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Death of a Salesman...
on 20 August 2005
Thomas Hobbes once wrote that our lives are "nasty, brutish and short." Such a pessimistic reading of the human condition is fully borne out by Director Niels Mueller's film.
By the time the film reaches its bloody climax, you'll be hard pressed to purse your lips to whistle "Always Look on the Bright Side of Life." This is a relentless look at hope destroyed by delusion and the fallacy of the American Dream.
Penn plays Sam Bicke, a man who does not sit easy in his own skin. A salesman who does not like telling lies, when his boss suggests that Richard M Nixon is the "worlds greatest Salesman" because he won the Presidency twice on the false premises of pulling out of Vietnam, Bicke is quick to begin transferring his personal issues onto the President. Slowly, this builds to the films' terrible denouement.
As we are introduced to Bicke, we shortly learn that his marriage is all but over. His new job as a salesman in an office furniture store gives him a new surge of optimism. Filled with this new hope he tentatively attempts reconciliation with his estranged wife (Naomi Watts). He's also inspired to push hard at his idea for his own business, believing this will really be the key to his personal salvation. Caught up in his enthusiasm is his best friend (played by Don Cheadle), in turns bemused, exasperated and concerned by his friends sullen rages at 'the system.'
But then, one failure sparks another. Bicke's failure to reach his wife leads to divorce, and the resulting embittered angry state leads to an outburst that gets him fired. Increasingly desperate, he pins all his hopes and self worth on his business proposition, leading him to a catastrophic gamble in 'borrowing' a large amount of stock from his brother's business that he hopes to pay back before anyone notices. But of course it doesn't turn out that way. His business proposition turned down, Bicke hits bottom and then tries to claw further down.
There are scenes of unbearable pathos in this film: Bicke's fumbled attempts at reconciliation with his wife, proudly displaying his new 'salesman' business card as if it will make everything alright; Bicke pitching hard for his 'mobile tyre shop' business; Bicke attempting to sell a member of the Black Panthers his idea for 'the Zebras' ("..black and white... you'll double your membership..."). Penn's playing of the character is excellent, a gripping portrayal of a man drowning on dry land. Excellent support is provided by Naomi Watts, admirably conveying compassion fatigue for her beleaguered ex, and Cheadle as his friend, supportive but irritated by Bicke's tendency to project his issues onto the wider political landscape.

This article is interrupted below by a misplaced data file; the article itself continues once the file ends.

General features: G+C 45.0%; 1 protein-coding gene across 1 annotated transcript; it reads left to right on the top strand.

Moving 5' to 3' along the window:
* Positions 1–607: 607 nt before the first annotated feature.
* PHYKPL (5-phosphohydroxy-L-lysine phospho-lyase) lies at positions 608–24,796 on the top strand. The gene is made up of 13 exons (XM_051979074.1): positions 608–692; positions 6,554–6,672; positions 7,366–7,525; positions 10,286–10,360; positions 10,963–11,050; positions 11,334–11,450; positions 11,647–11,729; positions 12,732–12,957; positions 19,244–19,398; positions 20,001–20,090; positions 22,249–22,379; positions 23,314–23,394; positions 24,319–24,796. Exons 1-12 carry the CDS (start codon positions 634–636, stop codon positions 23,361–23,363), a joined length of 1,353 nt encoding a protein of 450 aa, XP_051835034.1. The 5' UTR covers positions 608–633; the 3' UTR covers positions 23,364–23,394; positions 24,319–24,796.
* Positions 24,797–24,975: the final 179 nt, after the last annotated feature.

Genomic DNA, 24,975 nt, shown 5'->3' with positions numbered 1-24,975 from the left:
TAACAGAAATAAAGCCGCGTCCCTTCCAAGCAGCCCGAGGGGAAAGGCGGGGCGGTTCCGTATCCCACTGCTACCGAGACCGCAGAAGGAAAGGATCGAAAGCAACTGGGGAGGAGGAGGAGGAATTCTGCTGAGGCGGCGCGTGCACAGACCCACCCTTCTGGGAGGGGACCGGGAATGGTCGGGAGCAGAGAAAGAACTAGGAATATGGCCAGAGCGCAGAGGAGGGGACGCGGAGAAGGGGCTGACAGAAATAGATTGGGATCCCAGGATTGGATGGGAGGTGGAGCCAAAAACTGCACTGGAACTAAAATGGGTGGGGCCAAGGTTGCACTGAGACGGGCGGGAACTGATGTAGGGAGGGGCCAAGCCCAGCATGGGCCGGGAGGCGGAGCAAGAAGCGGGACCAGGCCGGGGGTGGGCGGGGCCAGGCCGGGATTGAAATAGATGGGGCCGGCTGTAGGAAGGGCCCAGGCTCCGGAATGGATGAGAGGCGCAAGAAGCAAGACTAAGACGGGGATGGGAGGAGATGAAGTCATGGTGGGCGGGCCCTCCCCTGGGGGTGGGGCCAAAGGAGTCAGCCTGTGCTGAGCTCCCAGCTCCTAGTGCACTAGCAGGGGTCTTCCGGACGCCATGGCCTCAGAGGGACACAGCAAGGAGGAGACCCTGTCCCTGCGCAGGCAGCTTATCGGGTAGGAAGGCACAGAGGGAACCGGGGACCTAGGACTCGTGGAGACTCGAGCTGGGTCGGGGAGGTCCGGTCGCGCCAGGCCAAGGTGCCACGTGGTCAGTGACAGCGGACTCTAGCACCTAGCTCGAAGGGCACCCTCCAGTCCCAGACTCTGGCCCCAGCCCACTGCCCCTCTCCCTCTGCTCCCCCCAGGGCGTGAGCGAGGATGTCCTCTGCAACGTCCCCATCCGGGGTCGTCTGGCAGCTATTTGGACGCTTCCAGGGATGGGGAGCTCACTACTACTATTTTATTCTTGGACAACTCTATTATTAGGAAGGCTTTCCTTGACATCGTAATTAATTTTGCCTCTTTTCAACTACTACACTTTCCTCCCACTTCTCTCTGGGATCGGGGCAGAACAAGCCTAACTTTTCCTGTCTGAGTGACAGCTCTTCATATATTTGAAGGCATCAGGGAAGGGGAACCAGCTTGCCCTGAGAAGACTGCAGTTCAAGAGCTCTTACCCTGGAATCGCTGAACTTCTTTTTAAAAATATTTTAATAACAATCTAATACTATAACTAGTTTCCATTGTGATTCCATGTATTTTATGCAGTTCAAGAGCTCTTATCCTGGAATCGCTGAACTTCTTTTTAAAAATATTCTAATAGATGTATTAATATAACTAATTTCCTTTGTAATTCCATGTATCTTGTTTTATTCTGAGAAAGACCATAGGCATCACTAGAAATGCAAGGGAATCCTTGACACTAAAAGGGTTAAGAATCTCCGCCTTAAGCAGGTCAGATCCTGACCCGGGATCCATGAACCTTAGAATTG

Mueller's attempt to describe the often-fraught relationship between individual and state, whilst wrestling with very complex psychological and emotional issues, is brave and admirable. That the film becomes hard work, and not an experience you're likely to repeat, lies with the lack of any compassion for the audience. There's no catharsis, no redeeming final notes to send us away feeling that there may be candles in the darkness. There's defeat, delusion, a tragic fall and ultimately...a violent defeat and delusion. Similar attempts to show characters ripped apart by the American Dream have given some redemption, some glimpse of something that may ultimately transform the destructive patterns embedded in our collective psyche. In Death of a Salesman, Willy Loman achieves, finally, self-awareness. It kills him, true, but at least it's there, as is the love of his family. In Mueller's film, any saving elements are too fleetingly glimpsed to register. The result saddens and numbs, and feels incomplete.
However, this remains a relevant, brave and intelligent film. See it if you're feeling thick-skinned.